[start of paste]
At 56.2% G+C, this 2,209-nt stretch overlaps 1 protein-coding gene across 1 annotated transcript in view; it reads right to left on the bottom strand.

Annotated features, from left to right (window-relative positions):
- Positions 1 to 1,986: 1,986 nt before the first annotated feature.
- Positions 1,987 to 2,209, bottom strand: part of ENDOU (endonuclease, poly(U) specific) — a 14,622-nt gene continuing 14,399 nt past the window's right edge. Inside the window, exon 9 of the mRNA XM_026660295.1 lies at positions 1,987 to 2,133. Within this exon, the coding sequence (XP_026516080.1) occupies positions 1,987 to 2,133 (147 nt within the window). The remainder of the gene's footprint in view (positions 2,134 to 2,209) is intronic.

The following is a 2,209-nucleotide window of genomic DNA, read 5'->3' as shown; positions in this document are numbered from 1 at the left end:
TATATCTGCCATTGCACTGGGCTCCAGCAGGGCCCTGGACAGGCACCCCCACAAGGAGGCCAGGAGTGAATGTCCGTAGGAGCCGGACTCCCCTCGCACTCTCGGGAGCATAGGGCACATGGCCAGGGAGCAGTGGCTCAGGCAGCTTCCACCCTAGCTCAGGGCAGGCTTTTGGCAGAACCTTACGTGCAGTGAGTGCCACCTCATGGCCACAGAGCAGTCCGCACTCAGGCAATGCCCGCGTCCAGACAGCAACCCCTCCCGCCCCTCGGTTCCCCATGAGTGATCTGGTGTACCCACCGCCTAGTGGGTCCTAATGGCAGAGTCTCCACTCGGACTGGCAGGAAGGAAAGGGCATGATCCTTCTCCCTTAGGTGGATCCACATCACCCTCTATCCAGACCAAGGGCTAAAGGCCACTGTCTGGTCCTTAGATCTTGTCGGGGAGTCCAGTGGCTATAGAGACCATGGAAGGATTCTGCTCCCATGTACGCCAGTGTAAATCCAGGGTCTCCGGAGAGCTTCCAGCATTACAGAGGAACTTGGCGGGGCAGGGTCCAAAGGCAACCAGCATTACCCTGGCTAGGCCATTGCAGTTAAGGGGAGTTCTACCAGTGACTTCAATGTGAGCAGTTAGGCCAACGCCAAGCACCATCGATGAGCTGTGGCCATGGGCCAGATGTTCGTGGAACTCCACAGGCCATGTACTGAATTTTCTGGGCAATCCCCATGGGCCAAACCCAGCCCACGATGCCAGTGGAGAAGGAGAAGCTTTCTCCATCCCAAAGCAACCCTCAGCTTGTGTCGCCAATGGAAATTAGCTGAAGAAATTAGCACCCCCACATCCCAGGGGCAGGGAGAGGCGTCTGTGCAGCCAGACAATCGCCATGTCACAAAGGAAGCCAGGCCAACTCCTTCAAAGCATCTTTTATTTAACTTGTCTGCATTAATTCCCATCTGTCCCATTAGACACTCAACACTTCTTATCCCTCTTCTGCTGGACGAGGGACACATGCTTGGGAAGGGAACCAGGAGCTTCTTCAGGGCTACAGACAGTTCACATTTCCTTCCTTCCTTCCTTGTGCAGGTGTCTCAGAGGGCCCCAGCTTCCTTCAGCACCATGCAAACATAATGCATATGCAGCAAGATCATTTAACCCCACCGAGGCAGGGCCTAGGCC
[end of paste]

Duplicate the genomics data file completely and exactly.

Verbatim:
At 56.2% G+C, this 2,209-nt stretch overlaps 1 protein-coding gene across 1 annotated transcript in view; it reads right to left on the bottom strand.

Annotated features, from left to right (window-relative positions):
- Positions 1 to 1,986: 1,986 nt before the first annotated feature.
- Positions 1,987 to 2,209, bottom strand: part of ENDOU (endonuclease, poly(U) specific) — a 14,622-nt gene continuing 14,399 nt past the window's right edge. Inside the window, exon 9 of the mRNA XM_026660295.1 lies at positions 1,987 to 2,133. Within this exon, the coding sequence (XP_026516080.1) occupies positions 1,987 to 2,133 (147 nt within the window). The remainder of the gene's footprint in view (positions 2,134 to 2,209) is intronic.

The following is a 2,209-nucleotide window of genomic DNA, read 5'->3' as shown; positions in this document are numbered from 1 at the left end:
TATATCTGCCATTGCACTGGGCTCCAGCAGGGCCCTGGACAGGCACCCCCACAAGGAGGCCAGGAGTGAATGTCCGTAGGAGCCGGACTCCCCTCGCACTCTCGGGAGCATAGGGCACATGGCCAGGGAGCAGTGGCTCAGGCAGCTTCCACCCTAGCTCAGGGCAGGCTTTTGGCAGAACCTTACGTGCAGTGAGTGCCACCTCATGGCCACAGAGCAGTCCGCACTCAGGCAATGCCCGCGTCCAGACAGCAACCCCTCCCGCCCCTCGGTTCCCCATGAGTGATCTGGTGTACCCACCGCCTAGTGGGTCCTAATGGCAGAGTCTCCACTCGGACTGGCAGGAAGGAAAGGGCATGATCCTTCTCCCTTAGGTGGATCCACATCACCCTCTATCCAGACCAAGGGCTAAAGGCCACTGTCTGGTCCTTAGATCTTGTCGGGGAGTCCAGTGGCTATAGAGACCATGGAAGGATTCTGCTCCCATGTACGCCAGTGTAAATCCAGGGTCTCCGGAGAGCTTCCAGCATTACAGAGGAACTTGGCGGGGCAGGGTCCAAAGGCAACCAGCATTACCCTGGCTAGGCCATTGCAGTTAAGGGGAGTTCTACCAGTGACTTCAATGTGAGCAGTTAGGCCAACGCCAAGCACCATCGATGAGCTGTGGCCATGGGCCAGATGTTCGTGGAACTCCACAGGCCATGTACTGAATTTTCTGGGCAATCCCCATGGGCCAAACCCAGCCCACGATGCCAGTGGAGAAGGAGAAGCTTTCTCCATCCCAAAGCAACCCTCAGCTTGTGTCGCCAATGGAAATTAGCTGAAGAAATTAGCACCCCCACATCCCAGGGGCAGGGAGAGGCGTCTGTGCAGCCAGACAATCGCCATGTCACAAAGGAAGCCAGGCCAACTCCTTCAAAGCATCTTTTATTTAACTTGTCTGCATTAATTCCCATCTGTCCCATTAGACACTCAACACTTCTTATCCCTCTTCTGCTGGACGAGGGACACATGCTTGGGAAGGGAACCAGGAGCTTCTTCAGGGCTACAGACAGTTCACATTTCCTTCCTTCCTTCCTTGTGCAGGTGTCTCAGAGGGCCCCAGCTTCCTTCAGCACCATGCAAACATAATGCATATGCAGCAAGATCATTTAACCCCACCGAGGCAGGGCCTAGGCC